A Wild Night at Smalls with Trombone Legend Frank Lacy
Trombonist/singer Frank Lacy is the extrovert star of the Mingus bands. He also leads his own groups. His latest album, Live at Smalls captures him with an inspired, straight-ahead postbop band – Josh Evans on trumpet, Stacy Dillard on tenor sax, Theo Hill on piano, Rashaan Carter on bass and Kush Abadey, this unit’s not-so-secret weapon, on drums – on parts of two hot nights in mid-October, 2012 on their home turf. Lacy can be much more avant garde than he is here: this is a showcase for lively interplay, pitch-and-follow and blazing gutbucket jazz-lounge entertainment. You can feel the heat: Ben Rubin’s engineering on this record puts you right there in the room. They celebrate the album’s release at the club on May 6 at 10:30 PM; cover is $20 which includes a beverage.
For Lacy, this is more of a showcase for leading a band than it is for blazing solos (after all, he can do that anytime he wants). And he’s a generous leader: the two most electrifying solos on the album belong to Evans – choosing his spots up to a series of wickedly rapidfire spirals on a steady, briskly strolling take of Charles Fambrough’s Alicia – and Dillard, soaring and sliding and throwing in some shivery doublestops on soprano sax on Lacy’s own gospel-infleced Spirit Monitor. Lacy also gives a characteristically witty clinic in how to pull the band out of a lull a little earlier during that tune.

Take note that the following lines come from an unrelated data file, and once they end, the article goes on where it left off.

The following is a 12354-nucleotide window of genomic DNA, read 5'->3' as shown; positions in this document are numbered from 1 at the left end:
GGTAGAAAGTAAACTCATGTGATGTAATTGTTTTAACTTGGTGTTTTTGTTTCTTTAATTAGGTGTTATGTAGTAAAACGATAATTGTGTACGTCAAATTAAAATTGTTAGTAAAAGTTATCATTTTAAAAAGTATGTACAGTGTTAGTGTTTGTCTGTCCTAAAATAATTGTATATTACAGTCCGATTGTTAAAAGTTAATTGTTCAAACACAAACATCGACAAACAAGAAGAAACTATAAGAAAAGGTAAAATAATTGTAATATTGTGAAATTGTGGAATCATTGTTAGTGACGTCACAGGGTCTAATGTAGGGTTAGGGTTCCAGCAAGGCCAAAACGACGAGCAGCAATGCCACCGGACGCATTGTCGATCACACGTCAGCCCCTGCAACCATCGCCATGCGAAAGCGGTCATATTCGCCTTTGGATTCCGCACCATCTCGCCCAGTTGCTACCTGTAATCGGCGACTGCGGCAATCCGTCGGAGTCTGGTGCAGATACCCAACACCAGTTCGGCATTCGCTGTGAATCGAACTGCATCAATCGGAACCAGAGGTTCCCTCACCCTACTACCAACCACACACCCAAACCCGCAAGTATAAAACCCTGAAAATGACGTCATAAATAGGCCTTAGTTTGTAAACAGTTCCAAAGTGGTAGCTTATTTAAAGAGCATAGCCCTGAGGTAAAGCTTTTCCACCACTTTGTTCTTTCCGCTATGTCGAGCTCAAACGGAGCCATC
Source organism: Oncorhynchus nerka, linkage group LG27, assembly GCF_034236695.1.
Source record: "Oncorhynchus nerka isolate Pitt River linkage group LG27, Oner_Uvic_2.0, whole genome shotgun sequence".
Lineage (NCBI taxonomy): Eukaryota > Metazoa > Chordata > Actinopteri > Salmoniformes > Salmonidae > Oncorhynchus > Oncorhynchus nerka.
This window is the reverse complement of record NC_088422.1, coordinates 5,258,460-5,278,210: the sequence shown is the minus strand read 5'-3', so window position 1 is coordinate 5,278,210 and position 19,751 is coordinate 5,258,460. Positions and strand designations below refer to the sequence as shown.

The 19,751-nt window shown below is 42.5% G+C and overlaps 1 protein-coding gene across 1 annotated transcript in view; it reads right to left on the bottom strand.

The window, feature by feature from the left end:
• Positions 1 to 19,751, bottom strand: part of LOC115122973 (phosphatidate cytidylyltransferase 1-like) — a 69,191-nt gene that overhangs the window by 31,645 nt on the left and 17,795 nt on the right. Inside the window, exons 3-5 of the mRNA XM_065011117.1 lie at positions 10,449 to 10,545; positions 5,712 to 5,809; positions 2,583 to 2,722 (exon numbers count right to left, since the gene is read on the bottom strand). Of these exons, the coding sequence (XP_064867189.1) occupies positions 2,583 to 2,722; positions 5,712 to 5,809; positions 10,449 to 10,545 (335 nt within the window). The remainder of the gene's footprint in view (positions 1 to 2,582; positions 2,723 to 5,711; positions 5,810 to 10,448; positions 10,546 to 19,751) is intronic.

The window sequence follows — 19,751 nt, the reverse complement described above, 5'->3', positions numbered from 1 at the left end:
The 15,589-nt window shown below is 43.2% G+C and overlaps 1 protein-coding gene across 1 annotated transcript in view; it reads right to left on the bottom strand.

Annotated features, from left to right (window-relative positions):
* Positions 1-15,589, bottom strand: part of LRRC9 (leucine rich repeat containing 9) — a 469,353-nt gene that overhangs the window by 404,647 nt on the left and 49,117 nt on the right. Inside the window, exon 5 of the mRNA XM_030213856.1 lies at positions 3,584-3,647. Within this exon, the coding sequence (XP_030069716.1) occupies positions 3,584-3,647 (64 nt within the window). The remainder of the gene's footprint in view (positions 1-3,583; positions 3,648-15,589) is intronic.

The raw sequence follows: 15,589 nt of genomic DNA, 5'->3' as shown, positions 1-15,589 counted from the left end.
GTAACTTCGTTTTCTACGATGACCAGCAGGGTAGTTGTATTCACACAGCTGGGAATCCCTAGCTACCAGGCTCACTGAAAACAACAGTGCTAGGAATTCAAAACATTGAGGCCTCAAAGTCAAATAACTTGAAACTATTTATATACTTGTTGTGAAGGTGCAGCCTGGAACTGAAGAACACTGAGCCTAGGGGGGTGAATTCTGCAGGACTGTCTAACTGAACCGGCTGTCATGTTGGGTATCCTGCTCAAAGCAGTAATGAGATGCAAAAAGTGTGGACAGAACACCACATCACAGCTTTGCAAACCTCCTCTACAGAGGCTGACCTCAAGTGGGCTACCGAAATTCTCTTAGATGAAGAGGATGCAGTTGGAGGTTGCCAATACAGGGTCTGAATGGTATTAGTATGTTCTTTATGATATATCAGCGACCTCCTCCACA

Lacy’s also a distinctive singer, with a gritty falsetto that’s just as powerful as his lower register. It’s too bad that there’s only one vocal number here, Carolyn’s Dance, a series of long crescendos for the band members as Abadey rides the traps with all sorts of neat, unexpected jabs and crashes.
Dilllard’s boisterous bluesiness contrasts with Lacy’s more judicious attack on the summery, funky sway of Joe Bonner’s Sunbath. Lacy’s opening track, Stranded, works a catchy, chromatically-charged altered latin groove up to a tireless swing, a launching pad for everybody in the band. They follow that with a lustrous take of George Cables’ bossa-tinged Think on Me. They wind up the album with a good choice of closer, Freddie Hubbard’s The Intrepid Fox where Evans predictably gets called on to deliver the firepower and makes it look easy as the band swings it breathlessly. It’s surprising that more venues don’t do what Smalls does, recording all their shows (they have a subscription service for that) and releasing the creme de la creme on their Smalls Live label. Then again, Smalls takes the idea of community more seriously than most venues.
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